All posts by Eric Dinger

How Powderhook Makes Money

We’re betting the company on a completely unique way of making money. If it works, everyone wins.

A Letter from our founder, Eric Dinger

Eric and his daughter, Reagan.

If you’ve been a part of Powderhook for awhile, you know we’ve set out to build something transformative in the name of our mission, “Access for All.” Figuring out how to do that in a way that’s good for everyone, and pays the bills, has been the challenge of a lifetime. Today I want to share with you the vision we believe gets to the heart of solving the outdoor industry’s most significant problem.

What’s the right lure to use to catch walleyes at Oak Lake this afternoon? I want my son to catch his first fish, where around town should we go to have the best chance tomorrow? Who’s the best person to talk to in the Cabela’s archery department? Are the turkeys responding to calls today?

No matter your experience level, these are the questions that stand between you and a better day afield. Discipline-specific, local, and current information – that’s the stuff that can help you have a better day as a hunter or angler. It’s why we stop at the tackle shop when go fishing, and it’s the reason hunters scour local message boards for a tidbit before a hunt. Having better days afield is the best predictor of more days afield – if it’s fun you’ll do it more. And, more days afield solves the 887 billion-dollar outdoor industry’s biggest problem; a shrinking percentage of the US population hunt or fish, and those that do go less often than they once did.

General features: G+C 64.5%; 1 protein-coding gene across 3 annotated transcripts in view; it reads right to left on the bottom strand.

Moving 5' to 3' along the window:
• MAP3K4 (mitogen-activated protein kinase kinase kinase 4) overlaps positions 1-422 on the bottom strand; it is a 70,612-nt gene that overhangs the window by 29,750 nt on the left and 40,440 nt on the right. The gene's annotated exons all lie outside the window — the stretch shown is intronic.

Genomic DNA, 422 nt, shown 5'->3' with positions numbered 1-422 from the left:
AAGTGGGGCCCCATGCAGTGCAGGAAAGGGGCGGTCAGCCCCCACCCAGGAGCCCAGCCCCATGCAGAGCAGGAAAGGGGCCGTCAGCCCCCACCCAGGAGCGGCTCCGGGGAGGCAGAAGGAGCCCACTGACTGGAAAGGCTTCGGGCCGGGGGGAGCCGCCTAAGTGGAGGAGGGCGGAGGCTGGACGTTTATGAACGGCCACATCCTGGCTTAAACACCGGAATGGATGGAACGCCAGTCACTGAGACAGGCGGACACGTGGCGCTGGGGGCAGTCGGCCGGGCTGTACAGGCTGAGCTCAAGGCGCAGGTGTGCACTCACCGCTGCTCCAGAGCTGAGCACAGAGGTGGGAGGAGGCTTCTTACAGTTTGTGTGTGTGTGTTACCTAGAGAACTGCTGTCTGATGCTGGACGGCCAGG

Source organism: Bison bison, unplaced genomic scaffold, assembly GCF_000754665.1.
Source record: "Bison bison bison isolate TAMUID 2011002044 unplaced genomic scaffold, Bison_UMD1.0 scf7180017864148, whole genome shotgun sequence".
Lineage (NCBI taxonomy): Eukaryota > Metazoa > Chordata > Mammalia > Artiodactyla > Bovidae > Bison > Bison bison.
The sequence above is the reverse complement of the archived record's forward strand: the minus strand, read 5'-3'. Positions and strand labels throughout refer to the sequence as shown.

It sucks to be new to the outdoors. 

And, no matter your experience level, it’s hard to know where to go in a new area. It’s annoying to get access when you can’t pay; it’s tough to figure out licensing; it’s difficult to time that day off of work; and it can be intimidating to kill, process, and cook an animal you’re not familiar with. Each step in the process adds friction, and there’s less hassle in just about any other activity someone could choose to do with their time.

The future of conservation as we know it depends on tapping the goodwill of the individual sportsmen. No other approach can yield the kind of numbers we need.

For years we’ve heard hunters and anglers won’t help each other. You may have even said it yourself.  But, we’ve found that to be fundamentally false. Sure, some won’t, but Powderhook brims with thousands of examples of people who don’t know each other who are sharing tips, spots, directions, and advice. So much so, we’ve come to believe there’s a meaningful difference between a hunter/angler and a sportsman. Fundamentally, the sportsman understands their pursuit isn’t about them, but rather the animal, the habitat, and their legacy as a contributor to the lives of the people around them. Unlocking the goodwill of the individual sportsman holds the keys to the future we desire.

So, how can we do that and make money?

Thousands of sportsmen have built their livelihood in the outdoor industry, and almost every job ties to our collective ability to get more people out more often. Powderhook taps the local knowledge held by individuals who work for outdoor industry brands, businesses, agencies, and organizations through a business model we’ve never seen anywhere else. We believe our model aligns the incentive of the industry expert with the needs of the person seeking information. Think of Powderhook like a local message board, filled with a community of people incentivized to help each other out.